Three things about the media that are true: newspapers (and online journals) need to sell copies (or access) in order to stay in business. Headline writers are always eager for a scandal to feature prominently above the fold. There are responsible journalists out there whose job it is to uncover and shine light on unethical or illegal activities when they see them (and they should).
The Varsity Blues, Jeffrey Epstein, and Sackler sagas are just the latest in a regular series of public scandals that are like super-powerful magnets pulling dark clouds over the nonprofit sector. Before those, there were Lance Armstrong, the London School of Economics-Gaddafi Affair and the Catholic priest abuse scandals. They’re bad news, and it’s easy to lay blame on an eager press, but the truth is the warning signs were there for the nonprofits involved.
The good news is that every minute similar bad press is being averted in the background for nonprofits everywhere because of critical due diligence research.
For those of you who are fortunate enough to have a prospect research professional on staff (or you are one) you may be wondering, “If we’re doing prospect research, are we already doing due diligence on our donors?”
Well maybe. But maybe not.
One of the goals of prospect research is to find out if a person, company, or foundation has the financial means to make a major gift and if they have a past record of being philanthropic. Also, do they have a personal connection to your organization or cause? And do they have the personal interest or motivation to become involved as a donor and/or volunteer to your nonprofit?
These are simple-seeming questions (and a very simplistic breakdown of the scope of our work), but there are a lot of data points (and resources checked) behind the answers. They all come down to: does this person (or company or foundation) have enough money and care enough about our cause to donate?
The goal of due diligence is different.
Due diligence takes a different approach. It is not about the prospective donor, per se. It’s about risk. Protecting your organization – its values, its mission, and its reputation – from potential harm. Some organizations choose to do due diligence as a precursor to involving a new donor. Others perform due diligence prior to each major gift ask as part of their gift solicitation/gift acceptance policy.
Either way, if you decide to do due diligence internally, some of the resources you use may actually be the same that you use for prospect research, but you may use them differently or look at the data with a different lens.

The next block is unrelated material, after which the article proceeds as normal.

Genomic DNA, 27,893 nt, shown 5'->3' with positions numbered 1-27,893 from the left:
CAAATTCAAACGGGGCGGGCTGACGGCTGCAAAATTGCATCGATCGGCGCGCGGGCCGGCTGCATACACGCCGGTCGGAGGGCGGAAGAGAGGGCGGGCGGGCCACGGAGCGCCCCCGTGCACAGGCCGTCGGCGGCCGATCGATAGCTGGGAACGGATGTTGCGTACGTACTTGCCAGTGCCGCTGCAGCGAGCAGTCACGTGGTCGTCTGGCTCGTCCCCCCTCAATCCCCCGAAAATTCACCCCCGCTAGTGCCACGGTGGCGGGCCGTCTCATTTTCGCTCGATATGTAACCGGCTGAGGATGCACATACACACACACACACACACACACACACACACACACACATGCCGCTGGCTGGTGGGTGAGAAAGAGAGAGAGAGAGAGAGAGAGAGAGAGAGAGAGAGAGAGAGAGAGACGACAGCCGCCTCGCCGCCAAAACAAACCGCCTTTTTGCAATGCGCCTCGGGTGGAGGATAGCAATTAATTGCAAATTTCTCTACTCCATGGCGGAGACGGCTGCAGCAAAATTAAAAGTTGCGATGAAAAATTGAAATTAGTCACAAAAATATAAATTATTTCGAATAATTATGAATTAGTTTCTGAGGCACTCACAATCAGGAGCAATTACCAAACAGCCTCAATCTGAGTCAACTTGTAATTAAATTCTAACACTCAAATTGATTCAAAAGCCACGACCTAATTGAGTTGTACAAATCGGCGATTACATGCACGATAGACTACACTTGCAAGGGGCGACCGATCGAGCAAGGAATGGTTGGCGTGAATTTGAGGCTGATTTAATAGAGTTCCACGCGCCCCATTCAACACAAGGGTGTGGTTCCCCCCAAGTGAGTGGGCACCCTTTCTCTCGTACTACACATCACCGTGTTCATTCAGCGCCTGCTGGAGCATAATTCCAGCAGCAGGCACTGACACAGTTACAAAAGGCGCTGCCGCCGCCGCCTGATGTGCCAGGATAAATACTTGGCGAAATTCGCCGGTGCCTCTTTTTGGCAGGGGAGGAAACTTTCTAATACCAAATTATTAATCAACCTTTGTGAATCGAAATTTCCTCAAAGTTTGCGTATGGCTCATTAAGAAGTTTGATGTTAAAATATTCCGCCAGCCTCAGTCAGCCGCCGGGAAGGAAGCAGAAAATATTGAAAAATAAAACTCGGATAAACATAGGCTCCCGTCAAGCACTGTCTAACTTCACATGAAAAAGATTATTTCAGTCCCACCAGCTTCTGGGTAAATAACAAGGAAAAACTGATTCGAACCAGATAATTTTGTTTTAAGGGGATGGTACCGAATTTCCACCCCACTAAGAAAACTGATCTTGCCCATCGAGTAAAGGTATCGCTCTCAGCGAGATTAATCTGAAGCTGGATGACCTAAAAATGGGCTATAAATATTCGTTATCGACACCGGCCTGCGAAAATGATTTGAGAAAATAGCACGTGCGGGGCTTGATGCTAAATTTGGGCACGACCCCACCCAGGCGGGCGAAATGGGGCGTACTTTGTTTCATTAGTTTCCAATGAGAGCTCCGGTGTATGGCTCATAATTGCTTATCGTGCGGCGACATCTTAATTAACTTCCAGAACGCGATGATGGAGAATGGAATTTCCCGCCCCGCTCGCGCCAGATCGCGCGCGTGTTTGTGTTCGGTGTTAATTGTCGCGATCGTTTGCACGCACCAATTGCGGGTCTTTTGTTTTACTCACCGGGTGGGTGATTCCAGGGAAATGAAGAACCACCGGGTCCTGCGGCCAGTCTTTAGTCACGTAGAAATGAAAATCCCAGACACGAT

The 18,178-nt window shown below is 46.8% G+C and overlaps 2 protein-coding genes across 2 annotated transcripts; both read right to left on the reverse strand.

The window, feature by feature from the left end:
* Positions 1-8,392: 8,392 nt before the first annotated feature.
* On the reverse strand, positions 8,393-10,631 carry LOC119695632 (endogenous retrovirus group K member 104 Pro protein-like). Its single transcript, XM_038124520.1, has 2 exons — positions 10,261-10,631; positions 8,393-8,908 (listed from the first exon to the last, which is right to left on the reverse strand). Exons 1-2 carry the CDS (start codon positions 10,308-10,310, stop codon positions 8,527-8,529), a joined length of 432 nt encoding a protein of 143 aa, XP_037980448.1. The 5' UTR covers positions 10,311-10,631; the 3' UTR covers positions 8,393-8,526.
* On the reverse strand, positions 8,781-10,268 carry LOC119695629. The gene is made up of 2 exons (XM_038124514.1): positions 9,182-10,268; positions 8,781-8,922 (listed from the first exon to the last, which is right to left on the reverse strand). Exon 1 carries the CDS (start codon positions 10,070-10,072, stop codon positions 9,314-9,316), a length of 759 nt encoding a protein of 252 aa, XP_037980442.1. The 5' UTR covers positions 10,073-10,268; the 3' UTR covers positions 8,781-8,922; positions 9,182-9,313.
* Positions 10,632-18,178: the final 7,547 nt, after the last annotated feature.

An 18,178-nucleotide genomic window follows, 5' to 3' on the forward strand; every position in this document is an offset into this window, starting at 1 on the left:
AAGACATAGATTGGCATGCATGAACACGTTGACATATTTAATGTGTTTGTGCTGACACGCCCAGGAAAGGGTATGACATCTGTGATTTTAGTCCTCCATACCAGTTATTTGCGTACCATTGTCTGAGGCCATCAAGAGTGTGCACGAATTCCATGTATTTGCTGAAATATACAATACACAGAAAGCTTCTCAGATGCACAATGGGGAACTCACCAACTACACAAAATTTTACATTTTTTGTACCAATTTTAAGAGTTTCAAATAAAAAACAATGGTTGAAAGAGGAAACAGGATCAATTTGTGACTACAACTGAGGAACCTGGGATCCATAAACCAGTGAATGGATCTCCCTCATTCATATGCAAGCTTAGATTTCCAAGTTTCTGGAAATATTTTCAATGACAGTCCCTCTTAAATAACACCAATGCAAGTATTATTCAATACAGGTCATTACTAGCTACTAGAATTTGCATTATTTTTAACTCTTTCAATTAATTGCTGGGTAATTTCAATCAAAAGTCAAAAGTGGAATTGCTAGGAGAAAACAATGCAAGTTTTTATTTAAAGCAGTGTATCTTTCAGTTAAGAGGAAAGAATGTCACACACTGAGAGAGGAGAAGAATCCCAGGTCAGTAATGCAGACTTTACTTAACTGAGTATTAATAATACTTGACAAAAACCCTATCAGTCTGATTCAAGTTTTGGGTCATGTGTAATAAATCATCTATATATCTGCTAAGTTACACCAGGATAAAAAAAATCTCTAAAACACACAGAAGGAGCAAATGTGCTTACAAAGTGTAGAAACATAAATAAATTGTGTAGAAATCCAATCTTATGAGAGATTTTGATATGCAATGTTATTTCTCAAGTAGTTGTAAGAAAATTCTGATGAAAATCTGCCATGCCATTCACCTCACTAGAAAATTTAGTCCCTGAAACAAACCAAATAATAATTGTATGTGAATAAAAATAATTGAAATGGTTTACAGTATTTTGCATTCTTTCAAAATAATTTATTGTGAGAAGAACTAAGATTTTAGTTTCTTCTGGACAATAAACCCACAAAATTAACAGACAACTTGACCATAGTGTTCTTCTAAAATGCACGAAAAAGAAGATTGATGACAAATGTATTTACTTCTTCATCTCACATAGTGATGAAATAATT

Prospect Research vs Due Diligence
For example, when you do prospect research you will look to see if someone has made philanthropic gifts, especially major gifts, and to which nonprofits. This gives you an idea what level of gift they are capable of, what they’re interested in, and if they are philanthropic generally.
When you do due diligence research, you will also look to see if they have made major philanthropic gifts, but you will look at their giving patterns differently. For example, have they made multiple large donations in a new-to-them geographic area with no other affiliation to or involvement with the nonprofits they supported? That’s how Ponzi scheme operators build reputations quickly.
Prospect research rightfully asks the question can they give? Due diligence asks what does their giving say about them?
When you do prospect research, you’re looking at someone’s past career history to paint a picture of their track toward success. Have they moved up the career ladder? What might their salary trajectory be?
But doing that same work with a due diligence lens, we’re now looking at gaps or sudden changes in a prospective donor’s resume. Those holes require us to look for a newspaper article, or criminal or civil case explaining the reason for that gap. There may be a simple solution like a layoff or birth of a child, or a more complicated one like a bankruptcy or court-enforced “vacation.”
In the course of normal prospect research, we likely wouldn’t check a sex offender’s database. Or ask a prospect’s peers what their reputation for integrity is in business or in their community. Or find out if they are a politically-exposed person. Or if their company is on an international financial sanctions list, or has a failing grade from the Better Business Bureau. Those aren’t the questions we’re being asked to answer through prospect research, and it wouldn’t be appropriate (or time-efficient) to do that level of research on every single prospect. In certain cases, it also may not comply with privacy laws.
That said, anyone doing prospect research should always send up a red flag (and investigate further) if they see things that concern them!
These questions are increasingly important for us to ask because we are linking our organization’s reputation to a donor every time we ask them for a significant gift. It doesn’t even matter if the donor’s name is going on the side of a building anymore – stories about unethical or illegal activities by individuals, companies (and – unfortunately – nonprofits, too) are great fodder for selling papers. And the truth eventually comes out.
Due diligence and prospect research are increasingly important for the success and security of our nonprofit organizations. If you don’t do either type of research internally, think about outsourcing it at a level consistent with your budget and risk tolerance.
If you want to create your own due diligence policy, here’s a good place to start.